We settled into the comfort. He snapped off some quick directions. He gave the phone a hard look as it jangled. "Biggest mistake of my life."
I was feeling loose on what could have well been my last day, "what's that?"
He answered as if talking to himself, "giving her this number.”
Compared to the stiff-wheeled Aspen, Tommy's car was a dream to handle. I was noticing slight vibrations as if an electric current pulsed through the steering wheel. The scenery seemed to flash by faster than the car was moving. The rearview mirror danced; at stop lights I noticed a maroon Aspen following. Tommy was agitated on the phone. He barked directions. We pulled up in front of the temp agency where Maureen worked.
I waited a few minutes before I ducked in to say hello. The usual assortment of job seekers fidgeted on the wood bench. She sat regal--phone at ear. There was a palpable tension in the office. A doe-eyed supplicant on the bench cast a glance from me to an open door. I caught the vibe. Maureen gave me a startled look and also looked to the half-open door. She signaled with her graceful hands for me to get outside.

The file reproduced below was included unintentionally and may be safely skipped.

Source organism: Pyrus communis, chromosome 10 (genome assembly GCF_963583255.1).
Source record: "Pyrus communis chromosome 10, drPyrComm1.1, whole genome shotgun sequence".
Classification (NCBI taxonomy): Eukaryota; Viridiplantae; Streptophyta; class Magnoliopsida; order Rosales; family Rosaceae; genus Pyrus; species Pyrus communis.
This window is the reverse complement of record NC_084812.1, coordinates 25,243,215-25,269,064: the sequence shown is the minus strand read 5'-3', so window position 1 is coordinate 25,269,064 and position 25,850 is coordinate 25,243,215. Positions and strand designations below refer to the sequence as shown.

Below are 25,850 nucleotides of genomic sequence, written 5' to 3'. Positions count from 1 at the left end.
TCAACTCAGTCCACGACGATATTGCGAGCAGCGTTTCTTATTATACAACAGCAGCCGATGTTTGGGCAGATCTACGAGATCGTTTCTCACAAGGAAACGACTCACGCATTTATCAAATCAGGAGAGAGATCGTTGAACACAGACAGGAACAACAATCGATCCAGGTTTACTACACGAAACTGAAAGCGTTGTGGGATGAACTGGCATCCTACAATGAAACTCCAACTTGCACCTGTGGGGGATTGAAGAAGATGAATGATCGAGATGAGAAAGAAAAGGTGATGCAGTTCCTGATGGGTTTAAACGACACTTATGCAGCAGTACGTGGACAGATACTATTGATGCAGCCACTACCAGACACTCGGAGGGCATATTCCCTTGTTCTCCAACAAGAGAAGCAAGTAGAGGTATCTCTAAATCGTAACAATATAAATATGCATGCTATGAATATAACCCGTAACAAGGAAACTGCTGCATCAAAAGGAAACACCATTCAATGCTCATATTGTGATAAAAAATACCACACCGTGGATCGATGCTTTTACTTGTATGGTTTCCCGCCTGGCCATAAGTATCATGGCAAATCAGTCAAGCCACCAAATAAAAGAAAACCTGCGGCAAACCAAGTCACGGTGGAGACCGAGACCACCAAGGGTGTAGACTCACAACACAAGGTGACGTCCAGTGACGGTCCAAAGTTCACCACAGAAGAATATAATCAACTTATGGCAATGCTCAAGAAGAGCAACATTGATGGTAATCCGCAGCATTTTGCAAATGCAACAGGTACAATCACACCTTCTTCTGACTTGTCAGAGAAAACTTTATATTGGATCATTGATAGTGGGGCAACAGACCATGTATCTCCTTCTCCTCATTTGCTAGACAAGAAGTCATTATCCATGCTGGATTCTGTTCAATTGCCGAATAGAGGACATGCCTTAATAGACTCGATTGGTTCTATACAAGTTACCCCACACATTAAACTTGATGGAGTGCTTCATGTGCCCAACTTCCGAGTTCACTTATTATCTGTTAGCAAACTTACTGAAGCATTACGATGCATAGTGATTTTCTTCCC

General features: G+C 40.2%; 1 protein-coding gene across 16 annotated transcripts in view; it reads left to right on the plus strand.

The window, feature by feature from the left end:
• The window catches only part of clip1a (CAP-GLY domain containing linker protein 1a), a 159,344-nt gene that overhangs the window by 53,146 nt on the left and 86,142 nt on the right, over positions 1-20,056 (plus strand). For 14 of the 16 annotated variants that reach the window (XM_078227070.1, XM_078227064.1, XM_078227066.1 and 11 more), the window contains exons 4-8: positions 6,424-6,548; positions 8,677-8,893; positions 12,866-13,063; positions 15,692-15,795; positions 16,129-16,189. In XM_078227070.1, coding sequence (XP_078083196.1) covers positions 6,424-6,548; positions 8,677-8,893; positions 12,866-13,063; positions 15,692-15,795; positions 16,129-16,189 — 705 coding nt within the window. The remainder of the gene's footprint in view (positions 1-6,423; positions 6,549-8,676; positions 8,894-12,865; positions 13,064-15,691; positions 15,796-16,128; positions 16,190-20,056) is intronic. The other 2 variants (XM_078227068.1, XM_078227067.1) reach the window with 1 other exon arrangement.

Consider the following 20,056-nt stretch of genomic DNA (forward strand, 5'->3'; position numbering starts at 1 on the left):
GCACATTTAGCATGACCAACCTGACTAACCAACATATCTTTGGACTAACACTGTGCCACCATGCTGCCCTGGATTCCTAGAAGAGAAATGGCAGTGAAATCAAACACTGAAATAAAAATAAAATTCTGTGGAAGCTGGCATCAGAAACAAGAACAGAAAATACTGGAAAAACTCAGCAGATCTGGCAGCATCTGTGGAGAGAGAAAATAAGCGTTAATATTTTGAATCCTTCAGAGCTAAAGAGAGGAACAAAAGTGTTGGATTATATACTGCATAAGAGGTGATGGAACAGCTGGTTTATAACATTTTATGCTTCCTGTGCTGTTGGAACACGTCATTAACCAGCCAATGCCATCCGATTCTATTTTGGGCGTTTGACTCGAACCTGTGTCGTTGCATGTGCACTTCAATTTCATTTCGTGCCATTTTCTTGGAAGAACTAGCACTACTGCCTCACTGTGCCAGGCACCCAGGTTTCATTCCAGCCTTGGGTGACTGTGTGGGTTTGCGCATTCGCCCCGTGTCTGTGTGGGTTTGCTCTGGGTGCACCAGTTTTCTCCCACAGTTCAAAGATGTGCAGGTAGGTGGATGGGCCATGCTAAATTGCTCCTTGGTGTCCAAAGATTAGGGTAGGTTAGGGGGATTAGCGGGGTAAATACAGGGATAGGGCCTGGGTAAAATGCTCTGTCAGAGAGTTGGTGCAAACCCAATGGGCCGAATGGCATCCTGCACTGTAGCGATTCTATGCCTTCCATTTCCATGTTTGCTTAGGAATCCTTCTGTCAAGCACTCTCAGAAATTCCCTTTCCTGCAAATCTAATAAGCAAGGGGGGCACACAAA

I leaned against the fender. She darted from the building. "What are you doing, coming in like that?"
"I had no idea there was anything wrong with that."
"I work with my family. They can't see me upset."
"I didn't know you got upset. Why?"
"Nothing. Just that seeing you in there..."
"No big deal. Your brother brought us around here. I just stopped in."
"I know, I know. It's, uh, I'll explain later." She hurriedly stepped back to the office door.
"I'll see you tonight." I called after her.
"Ok." At the door she mouthed I love you. "Call first," she said.